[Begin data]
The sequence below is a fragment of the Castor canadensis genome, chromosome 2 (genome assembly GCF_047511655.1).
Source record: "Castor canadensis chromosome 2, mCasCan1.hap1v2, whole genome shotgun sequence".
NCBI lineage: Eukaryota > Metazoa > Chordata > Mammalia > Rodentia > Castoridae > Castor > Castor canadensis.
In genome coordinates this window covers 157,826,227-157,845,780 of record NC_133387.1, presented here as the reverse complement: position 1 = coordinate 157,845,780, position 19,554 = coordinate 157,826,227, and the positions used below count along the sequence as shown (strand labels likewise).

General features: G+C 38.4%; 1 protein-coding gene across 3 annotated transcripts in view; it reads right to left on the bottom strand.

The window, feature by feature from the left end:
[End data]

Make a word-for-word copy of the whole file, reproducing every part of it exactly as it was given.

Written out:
The sequence below is a fragment of the Castor canadensis genome, chromosome 2 (genome assembly GCF_047511655.1).
Source record: "Castor canadensis chromosome 2, mCasCan1.hap1v2, whole genome shotgun sequence".
NCBI lineage: Eukaryota > Metazoa > Chordata > Mammalia > Rodentia > Castoridae > Castor > Castor canadensis.
In genome coordinates this window covers 157,826,227-157,845,780 of record NC_133387.1, presented here as the reverse complement: position 1 = coordinate 157,845,780, position 19,554 = coordinate 157,826,227, and the positions used below count along the sequence as shown (strand labels likewise).

General features: G+C 38.4%; 1 protein-coding gene across 3 annotated transcripts in view; it reads right to left on the bottom strand.

The window, feature by feature from the left end: